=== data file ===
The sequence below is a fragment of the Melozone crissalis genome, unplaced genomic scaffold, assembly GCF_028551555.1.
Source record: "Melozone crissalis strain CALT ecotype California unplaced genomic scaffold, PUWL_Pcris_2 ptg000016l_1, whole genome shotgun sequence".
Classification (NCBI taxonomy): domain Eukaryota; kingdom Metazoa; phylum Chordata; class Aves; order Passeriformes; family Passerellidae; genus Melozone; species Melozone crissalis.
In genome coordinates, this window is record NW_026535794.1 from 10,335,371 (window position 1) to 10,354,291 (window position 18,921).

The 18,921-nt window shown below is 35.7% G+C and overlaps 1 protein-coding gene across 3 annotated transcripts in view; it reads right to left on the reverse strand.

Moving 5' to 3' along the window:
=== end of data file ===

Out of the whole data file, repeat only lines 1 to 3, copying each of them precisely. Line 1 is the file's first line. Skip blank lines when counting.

The sequence below is a fragment of the Melozone crissalis genome, unplaced genomic scaffold, assembly GCF_028551555.1.
Source record: "Melozone crissalis strain CALT ecotype California unplaced genomic scaffold, PUWL_Pcris_2 ptg000016l_1, whole genome shotgun sequence".
Classification (NCBI taxonomy): domain Eukaryota; kingdom Metazoa; phylum Chordata; class Aves; order Passeriformes; family Passerellidae; genus Melozone; species Melozone crissalis.